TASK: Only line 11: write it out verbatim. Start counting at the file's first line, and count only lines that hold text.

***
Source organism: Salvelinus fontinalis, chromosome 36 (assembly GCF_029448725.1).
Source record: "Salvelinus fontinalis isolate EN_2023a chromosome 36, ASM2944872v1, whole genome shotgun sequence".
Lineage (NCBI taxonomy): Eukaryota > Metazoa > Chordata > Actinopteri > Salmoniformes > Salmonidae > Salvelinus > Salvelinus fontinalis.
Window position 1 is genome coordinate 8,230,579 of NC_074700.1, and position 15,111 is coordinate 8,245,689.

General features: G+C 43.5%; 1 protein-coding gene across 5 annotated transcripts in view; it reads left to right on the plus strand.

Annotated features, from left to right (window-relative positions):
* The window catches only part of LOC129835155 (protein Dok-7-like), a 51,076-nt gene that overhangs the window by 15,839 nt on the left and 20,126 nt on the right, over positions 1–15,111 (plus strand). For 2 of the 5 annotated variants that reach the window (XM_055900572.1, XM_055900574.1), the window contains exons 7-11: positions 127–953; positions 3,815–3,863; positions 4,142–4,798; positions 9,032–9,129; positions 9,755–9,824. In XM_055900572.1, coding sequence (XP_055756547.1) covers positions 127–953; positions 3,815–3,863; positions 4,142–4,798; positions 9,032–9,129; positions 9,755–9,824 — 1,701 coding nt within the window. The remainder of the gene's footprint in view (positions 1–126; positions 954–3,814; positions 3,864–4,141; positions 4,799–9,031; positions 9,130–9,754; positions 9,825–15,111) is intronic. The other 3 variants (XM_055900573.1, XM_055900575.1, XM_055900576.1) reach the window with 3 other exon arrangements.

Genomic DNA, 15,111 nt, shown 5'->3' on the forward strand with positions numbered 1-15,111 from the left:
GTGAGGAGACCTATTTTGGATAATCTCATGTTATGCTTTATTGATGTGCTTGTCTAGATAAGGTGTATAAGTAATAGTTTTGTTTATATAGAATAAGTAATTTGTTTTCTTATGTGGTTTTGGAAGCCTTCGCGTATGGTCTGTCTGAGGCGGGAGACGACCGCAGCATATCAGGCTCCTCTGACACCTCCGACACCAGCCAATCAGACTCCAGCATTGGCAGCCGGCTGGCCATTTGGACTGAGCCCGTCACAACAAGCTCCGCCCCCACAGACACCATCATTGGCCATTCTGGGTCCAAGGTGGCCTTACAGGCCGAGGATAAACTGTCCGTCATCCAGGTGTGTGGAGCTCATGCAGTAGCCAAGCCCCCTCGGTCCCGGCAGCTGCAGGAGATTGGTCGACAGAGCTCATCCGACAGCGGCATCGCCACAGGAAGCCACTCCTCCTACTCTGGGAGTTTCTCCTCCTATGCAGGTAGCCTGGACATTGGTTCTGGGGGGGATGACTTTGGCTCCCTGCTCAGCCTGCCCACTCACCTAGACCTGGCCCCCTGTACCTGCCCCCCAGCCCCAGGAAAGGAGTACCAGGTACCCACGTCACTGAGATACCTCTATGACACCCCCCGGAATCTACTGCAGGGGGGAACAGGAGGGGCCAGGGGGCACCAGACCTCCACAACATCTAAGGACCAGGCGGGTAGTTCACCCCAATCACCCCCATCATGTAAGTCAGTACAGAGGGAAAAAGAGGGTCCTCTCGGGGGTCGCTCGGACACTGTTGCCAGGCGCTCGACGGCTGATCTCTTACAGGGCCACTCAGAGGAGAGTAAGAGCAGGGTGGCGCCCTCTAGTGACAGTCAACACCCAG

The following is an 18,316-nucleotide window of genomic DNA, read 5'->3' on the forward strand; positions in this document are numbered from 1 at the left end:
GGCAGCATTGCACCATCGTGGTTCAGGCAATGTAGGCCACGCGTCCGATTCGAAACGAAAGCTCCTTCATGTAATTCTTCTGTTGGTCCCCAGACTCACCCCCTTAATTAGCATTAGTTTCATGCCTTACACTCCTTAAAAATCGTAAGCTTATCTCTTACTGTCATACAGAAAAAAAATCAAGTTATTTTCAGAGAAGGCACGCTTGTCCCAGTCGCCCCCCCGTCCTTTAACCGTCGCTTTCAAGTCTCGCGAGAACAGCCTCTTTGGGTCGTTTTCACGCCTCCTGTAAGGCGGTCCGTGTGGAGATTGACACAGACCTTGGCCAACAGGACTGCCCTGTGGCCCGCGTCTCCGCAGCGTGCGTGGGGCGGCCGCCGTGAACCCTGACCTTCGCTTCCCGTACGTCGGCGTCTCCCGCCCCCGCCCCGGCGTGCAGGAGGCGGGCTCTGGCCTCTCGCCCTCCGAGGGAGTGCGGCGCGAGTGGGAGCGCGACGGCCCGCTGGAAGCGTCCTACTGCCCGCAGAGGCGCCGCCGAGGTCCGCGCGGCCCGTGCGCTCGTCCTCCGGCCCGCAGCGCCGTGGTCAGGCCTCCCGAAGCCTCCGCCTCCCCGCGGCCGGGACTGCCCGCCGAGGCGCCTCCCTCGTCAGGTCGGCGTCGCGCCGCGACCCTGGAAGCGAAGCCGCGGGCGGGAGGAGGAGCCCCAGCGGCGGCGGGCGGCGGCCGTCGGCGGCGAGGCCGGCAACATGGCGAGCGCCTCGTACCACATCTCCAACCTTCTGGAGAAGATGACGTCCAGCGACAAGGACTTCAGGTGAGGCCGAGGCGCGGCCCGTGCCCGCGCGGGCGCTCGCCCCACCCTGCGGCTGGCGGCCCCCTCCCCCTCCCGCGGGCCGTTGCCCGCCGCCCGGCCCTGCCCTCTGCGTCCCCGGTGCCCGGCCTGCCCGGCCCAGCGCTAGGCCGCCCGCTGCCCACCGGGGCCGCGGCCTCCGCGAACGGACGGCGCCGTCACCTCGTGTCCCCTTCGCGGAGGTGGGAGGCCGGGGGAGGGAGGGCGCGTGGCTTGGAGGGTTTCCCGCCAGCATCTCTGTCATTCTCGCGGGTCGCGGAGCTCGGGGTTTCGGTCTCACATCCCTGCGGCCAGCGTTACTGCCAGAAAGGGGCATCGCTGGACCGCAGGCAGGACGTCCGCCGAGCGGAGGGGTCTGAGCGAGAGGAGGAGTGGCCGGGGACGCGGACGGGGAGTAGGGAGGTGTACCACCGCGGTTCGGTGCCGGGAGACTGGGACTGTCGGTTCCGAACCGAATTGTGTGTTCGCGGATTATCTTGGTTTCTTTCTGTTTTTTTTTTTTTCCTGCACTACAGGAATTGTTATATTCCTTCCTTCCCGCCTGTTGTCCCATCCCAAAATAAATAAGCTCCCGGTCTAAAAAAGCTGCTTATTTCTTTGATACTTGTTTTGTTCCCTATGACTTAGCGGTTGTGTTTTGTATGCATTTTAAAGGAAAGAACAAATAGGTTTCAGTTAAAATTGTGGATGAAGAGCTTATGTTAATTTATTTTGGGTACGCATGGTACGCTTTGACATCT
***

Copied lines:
GGCAGCATTGCACCATCGTGGTTCAGGCAATGTAGGCCACGCGTCCGATTCGAAACGAAAGCTCCTTCATGTAATTCTTCTGTTGGTCCCCAGACTCACCCCCTTAATTAGCATTAGTTTCATGCCTTACACTCCTTAAAAATCGTAAGCTTATCTCTTACTGTCATACAGAAAAAAAATCAAGTTATTTTCAGAGAAGGCACGCTTGTCCCAGTCGCCCCCCCGTCCTTTAACCGTCGCTTTCAAGTCTCGCGAGAACAGCCTCTTTGGGTCGTTTTCACGCCTCCTGTAAGGCGGTCCGTGTGGAGATTGACACAGACCTTGGCCAACAGGACTGCCCTGTGGCCCGCGTCTCCGCAGCGTGCGTGGGGCGGCCGCCGTGAACCCTGACCTTCGCTTCCCGTACGTCGGCGTCTCCCGCCCCCGCCCCGGCGTGCAGGAGGCGGGCTCTGGCCTCTCGCCCTCCGAGGGAGTGCGGCGCGAGTGGGAGCGCGACGGCCCGCTGGAAGCGTCCTACTGCCCGCAGAGGCGCCGCCGAGGTCCGCGCGGCCCGTGCGCTCGTCCTCCGGCCCGCAGCGCCGTGGTCAGGCCTCCCGAAGCCTCCGCCTCCCCGCGGCCGGGACTGCCCGCCGAGGCGCCTCCCTCGTCAGGTCGGCGTCGCGCCGCGACCCTGGAAGCGAAGCCGCGGGCGGGAGGAGGAGCCCCAGCGGCGGCGGGCGGCGGCCGTCGGCGGCGAGGCCGGCAACATGGCGAGCGCCTCGTACCACATCTCCAACCTTCTGGAGAAGATGACGTCCAGCGACAAGGACTTCAGGTGAGGCCGAGGCGCGGCCCGTGCCCGCGCGGGCGCTCGCCCCACCCTGCGGCTGGCGGCCCCCTCCCCCTCCCGCGGGCCGTTGCCCGCCGCCCGGCCCTGCCCTCTGCGTCCCCGGTGCCCGGCCTGCCCGGCCCAGCGCTAGGCCGCCCGCTGCCCACCGGGGCCGCGGCCTCCGCGAACGGACGGCGCCGTCACCTCGTGTCCCCTTCGCGGAGGTGGGAGGCCGGGGGAGGGAGGGCGCGTGGCTTGGAGGGTTTCCCGCCAGCATCTCTGTCATTCTCGCGGGTCGCGGAGCTCGGGGTTTCGGTCTCACATCCCTGCGGCCAGCGTTACTGCCAGAAAGGGGCATCGCTGGACCGCAGGCAGGACGTCCGCCGAGCGGAGGGGTCTGAGCGAGAGGAGGAGTGGCCGGGGACGCGGACGGGGAGTAGGGAGGTGTACCACCGCGGTTCGGTGCCGGGAGACTGGGACTGTCGGTTCCGAACCGAATTGTGTGTTCGCGGATTATCTTGGTTTCTTTCTGTTTTTTTTTTTTTCCTGCACTACAGGAATTGTTATATTCCTTCCTTCCCGCCTGTTGTCCCATCCCAAAATAAATAAGCTCCCGGTCTAAAAAAGCTGCTTATTTCTTTGATACTTGTTTTGTTCCCTATGACTTAGCGGTTGTGTTTTGTATGCATTTTAAAGGAAAGAACAAATAGGTTTCAGTTAAAATTGTGGATGAAGAGCTTATGTTAATTTATTTTGGGTACGCATGGTACGCTTTGACATCT